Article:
Further Notes On Being Rus
by Sofya la Rus, Mka Lisa Kies
In These Current Middle Ages
1 March 2009
There are various things one can do to be a more proper Rus in these Current
Middle Ages besides knowing what kind of money you would have used, etc. Obviously, one should pick an appropriate name, learn to
pronounce it well and dress the part, but there are other things you can do.
The following information came from posts on the Slavic Interest Group
email list, and my own research.
A Russian Accent.
First, there is full obeisance in the Byzantine
manner before the Tsar - kneeling and bringing the forehead to touch the
ground. Second, symbolic obeisance by bending at the waist while bringing
the right hand from the heart and down to touch the ground in a smooth,
flowing motion. This is probably the most appropriate for court in the
Current Middle Ages.
Third, a more informal bow or half-bow with the right hand over the heart.
This could also work in court, especially if you have problems securing your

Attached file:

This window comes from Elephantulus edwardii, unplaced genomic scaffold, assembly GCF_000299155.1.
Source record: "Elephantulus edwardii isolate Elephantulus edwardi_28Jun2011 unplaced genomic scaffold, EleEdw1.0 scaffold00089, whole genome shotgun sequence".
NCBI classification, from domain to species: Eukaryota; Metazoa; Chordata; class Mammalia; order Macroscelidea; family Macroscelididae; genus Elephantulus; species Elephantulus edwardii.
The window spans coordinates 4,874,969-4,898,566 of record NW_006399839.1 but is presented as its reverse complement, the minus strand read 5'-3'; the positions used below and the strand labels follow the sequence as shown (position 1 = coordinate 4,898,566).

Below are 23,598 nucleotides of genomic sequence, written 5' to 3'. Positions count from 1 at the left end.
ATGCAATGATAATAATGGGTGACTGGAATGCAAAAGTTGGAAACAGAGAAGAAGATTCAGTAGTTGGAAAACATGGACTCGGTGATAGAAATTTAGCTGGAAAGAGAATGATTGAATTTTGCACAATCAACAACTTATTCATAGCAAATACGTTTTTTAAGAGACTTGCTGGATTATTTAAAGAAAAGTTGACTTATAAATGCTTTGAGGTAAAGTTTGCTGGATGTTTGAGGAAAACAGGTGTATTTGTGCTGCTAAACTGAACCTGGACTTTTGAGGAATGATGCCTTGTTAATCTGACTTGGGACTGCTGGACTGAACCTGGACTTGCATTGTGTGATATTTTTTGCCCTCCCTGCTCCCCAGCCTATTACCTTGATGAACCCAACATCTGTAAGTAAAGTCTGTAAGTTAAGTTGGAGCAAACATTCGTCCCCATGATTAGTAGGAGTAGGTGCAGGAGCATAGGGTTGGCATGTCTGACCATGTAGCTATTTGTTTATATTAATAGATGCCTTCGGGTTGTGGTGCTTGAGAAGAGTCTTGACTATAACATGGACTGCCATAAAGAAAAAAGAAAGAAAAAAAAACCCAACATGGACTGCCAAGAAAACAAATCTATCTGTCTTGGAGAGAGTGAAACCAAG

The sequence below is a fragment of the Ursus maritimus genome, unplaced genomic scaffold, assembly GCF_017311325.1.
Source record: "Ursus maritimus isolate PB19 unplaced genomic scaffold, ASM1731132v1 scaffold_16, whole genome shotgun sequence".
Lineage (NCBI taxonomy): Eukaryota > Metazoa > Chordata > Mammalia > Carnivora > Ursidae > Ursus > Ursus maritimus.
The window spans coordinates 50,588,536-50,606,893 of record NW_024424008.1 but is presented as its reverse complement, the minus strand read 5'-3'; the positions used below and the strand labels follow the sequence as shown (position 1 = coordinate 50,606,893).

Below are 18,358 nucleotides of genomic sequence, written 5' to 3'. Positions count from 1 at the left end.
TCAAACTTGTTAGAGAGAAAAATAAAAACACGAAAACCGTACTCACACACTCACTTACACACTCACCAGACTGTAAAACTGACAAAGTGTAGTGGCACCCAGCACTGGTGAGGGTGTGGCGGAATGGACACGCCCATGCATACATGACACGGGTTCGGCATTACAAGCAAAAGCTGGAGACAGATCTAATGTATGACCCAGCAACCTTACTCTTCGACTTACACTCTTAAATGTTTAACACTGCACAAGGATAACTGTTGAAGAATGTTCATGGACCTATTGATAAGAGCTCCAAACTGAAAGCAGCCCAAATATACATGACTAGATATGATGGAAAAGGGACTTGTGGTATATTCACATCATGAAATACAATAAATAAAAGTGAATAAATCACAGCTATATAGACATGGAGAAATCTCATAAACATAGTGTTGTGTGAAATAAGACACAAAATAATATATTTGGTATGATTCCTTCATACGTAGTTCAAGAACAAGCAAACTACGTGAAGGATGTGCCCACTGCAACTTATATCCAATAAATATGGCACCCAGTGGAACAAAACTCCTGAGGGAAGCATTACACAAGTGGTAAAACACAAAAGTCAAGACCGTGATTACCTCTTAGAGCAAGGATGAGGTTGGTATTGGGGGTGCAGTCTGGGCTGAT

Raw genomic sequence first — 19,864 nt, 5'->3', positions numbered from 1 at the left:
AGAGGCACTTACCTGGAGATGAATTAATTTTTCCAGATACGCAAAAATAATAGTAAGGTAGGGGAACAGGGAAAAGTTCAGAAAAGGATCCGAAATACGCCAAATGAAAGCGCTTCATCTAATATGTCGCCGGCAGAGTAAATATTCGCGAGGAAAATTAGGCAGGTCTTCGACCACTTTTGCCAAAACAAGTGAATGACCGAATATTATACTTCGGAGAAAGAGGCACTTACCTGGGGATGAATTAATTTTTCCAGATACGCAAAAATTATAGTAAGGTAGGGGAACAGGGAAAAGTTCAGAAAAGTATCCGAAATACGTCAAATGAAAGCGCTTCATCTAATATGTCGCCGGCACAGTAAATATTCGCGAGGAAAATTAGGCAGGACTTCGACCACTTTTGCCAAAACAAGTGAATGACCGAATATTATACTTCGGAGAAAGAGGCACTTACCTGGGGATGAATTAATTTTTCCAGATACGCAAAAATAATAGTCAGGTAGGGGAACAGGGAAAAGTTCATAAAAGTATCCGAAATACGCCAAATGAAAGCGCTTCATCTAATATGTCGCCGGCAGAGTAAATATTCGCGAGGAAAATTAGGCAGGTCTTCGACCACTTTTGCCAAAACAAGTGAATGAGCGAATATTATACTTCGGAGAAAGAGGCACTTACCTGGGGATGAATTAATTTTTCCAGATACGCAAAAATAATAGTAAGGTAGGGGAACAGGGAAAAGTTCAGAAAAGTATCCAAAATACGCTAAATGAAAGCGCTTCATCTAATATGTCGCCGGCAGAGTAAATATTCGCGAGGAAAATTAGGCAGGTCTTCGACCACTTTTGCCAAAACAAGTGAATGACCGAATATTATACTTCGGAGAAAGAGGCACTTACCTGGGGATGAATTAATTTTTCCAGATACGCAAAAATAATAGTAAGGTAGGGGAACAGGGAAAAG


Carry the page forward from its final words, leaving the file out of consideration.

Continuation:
headgear, or if you have a bad back.
The last two "bows" for men are done with hat in (left?) hand to be safe.
Legend has it that Ivan the Terrible had some Turkish
ambassadors' hats nailed to their heads when they neglected to take
them off in his presence.
(This legend is also told about Vlad Drakul)
The curtsey seems to be un-Russian in period.
The fall-down-on-your-knees-and-bang-your-head-on-the-ground/floor, as is
depicted in many movies and told of in tales *may* be a late-period
affectation, or maybe not. Such an obeisance may have been
reserved for special prayers and situations in Church and Court.
From: "petzserg": I've never seen beads, but there is a woven leather implement known as a
LESH-in-ka(?) which is used in the Old Orthodox/personal services to help
count the number of bows one does. Its about 1/2" wide, and its links
form cylindrical cross bumps that actually form the "counting surface". It
forms a loop, and has a triangular piece of leather at the start/end. Sound
familiar to any one? Not sure if I'd be able to point to any icon that
would show it, but I seem to remember it in some period art work. With my
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